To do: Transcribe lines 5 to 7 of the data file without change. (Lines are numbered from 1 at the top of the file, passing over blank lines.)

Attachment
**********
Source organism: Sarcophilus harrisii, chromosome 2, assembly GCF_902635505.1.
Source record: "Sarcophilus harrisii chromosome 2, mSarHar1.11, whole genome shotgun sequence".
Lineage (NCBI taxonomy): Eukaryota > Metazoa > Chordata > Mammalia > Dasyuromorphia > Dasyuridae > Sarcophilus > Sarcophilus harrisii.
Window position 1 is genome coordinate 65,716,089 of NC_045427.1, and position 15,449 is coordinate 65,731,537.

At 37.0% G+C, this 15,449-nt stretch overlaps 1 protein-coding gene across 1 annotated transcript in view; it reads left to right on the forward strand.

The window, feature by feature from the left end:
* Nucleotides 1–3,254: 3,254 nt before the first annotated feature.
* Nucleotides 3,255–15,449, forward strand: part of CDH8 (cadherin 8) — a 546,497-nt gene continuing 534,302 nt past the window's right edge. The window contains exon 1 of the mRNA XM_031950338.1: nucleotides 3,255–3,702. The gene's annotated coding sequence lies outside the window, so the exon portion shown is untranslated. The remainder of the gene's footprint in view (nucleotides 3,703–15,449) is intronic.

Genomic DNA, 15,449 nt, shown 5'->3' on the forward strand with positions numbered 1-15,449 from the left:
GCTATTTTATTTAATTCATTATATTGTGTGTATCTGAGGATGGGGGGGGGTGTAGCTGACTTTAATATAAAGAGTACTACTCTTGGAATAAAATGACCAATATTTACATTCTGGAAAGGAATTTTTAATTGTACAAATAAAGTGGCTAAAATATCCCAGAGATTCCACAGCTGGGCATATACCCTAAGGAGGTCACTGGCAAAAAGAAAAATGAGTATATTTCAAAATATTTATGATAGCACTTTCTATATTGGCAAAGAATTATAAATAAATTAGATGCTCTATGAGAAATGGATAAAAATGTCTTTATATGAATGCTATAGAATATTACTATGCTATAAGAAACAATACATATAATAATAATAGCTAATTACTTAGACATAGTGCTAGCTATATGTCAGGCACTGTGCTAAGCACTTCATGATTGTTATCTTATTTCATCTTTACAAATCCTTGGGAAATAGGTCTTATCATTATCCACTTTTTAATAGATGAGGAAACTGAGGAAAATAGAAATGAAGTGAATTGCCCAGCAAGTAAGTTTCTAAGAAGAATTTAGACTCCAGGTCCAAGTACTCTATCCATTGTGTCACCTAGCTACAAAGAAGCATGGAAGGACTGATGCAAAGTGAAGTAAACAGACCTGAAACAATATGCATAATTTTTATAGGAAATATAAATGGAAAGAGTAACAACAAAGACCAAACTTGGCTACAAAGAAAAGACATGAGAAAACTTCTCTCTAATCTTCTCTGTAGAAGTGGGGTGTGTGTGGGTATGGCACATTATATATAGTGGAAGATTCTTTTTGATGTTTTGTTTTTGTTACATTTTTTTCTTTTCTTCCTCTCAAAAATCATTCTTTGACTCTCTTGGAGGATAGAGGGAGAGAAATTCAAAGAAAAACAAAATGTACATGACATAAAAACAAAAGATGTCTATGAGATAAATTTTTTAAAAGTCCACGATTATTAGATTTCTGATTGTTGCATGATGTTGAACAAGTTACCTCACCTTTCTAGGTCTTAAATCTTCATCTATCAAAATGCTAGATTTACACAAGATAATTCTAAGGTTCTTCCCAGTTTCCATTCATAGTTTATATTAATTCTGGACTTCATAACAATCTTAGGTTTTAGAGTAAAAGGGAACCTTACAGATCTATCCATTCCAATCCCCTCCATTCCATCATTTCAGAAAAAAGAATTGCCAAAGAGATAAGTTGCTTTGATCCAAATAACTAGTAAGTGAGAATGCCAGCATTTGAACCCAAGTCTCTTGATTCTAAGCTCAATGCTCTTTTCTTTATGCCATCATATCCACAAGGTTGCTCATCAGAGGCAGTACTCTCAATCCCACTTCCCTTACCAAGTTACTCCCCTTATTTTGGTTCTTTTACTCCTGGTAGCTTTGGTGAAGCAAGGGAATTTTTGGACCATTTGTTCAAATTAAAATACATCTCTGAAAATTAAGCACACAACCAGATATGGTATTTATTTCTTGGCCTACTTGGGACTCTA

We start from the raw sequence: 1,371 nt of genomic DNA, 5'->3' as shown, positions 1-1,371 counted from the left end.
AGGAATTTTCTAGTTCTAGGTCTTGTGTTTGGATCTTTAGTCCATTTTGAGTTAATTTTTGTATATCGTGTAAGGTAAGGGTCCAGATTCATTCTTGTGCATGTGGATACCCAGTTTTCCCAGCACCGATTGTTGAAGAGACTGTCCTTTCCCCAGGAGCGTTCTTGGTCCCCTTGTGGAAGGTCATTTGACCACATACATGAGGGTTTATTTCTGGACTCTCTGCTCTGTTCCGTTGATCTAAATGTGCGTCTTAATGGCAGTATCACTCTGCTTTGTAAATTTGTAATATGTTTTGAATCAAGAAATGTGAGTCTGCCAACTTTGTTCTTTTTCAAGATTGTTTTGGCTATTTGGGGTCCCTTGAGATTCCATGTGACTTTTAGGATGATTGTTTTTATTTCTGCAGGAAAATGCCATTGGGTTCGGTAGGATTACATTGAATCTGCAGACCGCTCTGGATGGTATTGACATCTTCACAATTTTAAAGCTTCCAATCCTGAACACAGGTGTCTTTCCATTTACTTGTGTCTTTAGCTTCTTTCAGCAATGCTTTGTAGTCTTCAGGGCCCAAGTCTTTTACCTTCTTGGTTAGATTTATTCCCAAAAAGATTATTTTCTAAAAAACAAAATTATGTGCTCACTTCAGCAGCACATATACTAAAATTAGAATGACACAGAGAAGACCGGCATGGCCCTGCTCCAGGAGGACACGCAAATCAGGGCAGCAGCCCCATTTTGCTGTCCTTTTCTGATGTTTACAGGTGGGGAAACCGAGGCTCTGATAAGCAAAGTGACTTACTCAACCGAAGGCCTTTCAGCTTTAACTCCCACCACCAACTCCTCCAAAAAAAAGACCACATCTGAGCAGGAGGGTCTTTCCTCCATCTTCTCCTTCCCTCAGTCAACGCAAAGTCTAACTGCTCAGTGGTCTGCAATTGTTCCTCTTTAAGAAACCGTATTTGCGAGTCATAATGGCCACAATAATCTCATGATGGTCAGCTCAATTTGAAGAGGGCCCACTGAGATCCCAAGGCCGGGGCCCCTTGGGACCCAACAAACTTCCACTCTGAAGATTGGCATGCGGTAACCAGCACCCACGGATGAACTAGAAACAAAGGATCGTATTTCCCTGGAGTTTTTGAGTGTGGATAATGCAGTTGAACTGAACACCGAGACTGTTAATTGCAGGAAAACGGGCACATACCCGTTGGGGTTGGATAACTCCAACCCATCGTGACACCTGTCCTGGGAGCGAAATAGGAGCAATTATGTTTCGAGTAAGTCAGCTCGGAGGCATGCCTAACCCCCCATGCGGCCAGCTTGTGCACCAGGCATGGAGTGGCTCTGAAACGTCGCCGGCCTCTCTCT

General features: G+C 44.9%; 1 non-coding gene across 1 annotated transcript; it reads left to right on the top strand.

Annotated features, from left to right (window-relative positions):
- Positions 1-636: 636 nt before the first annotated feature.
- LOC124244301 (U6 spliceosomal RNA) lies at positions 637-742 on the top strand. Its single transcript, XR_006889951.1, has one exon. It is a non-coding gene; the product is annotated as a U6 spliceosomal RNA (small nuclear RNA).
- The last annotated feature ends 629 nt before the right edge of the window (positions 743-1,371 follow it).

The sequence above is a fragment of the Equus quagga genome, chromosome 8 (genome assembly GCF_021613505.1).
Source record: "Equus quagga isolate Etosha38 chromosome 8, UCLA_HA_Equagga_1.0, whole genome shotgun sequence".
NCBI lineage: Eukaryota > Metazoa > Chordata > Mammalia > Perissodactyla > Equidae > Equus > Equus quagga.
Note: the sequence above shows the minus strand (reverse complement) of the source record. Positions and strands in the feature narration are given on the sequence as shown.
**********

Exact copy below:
At 37.0% G+C, this 15,449-nt stretch overlaps 1 protein-coding gene across 1 annotated transcript in view; it reads left to right on the forward strand.

The window, feature by feature from the left end:
* Nucleotides 1–3,254: 3,254 nt before the first annotated feature.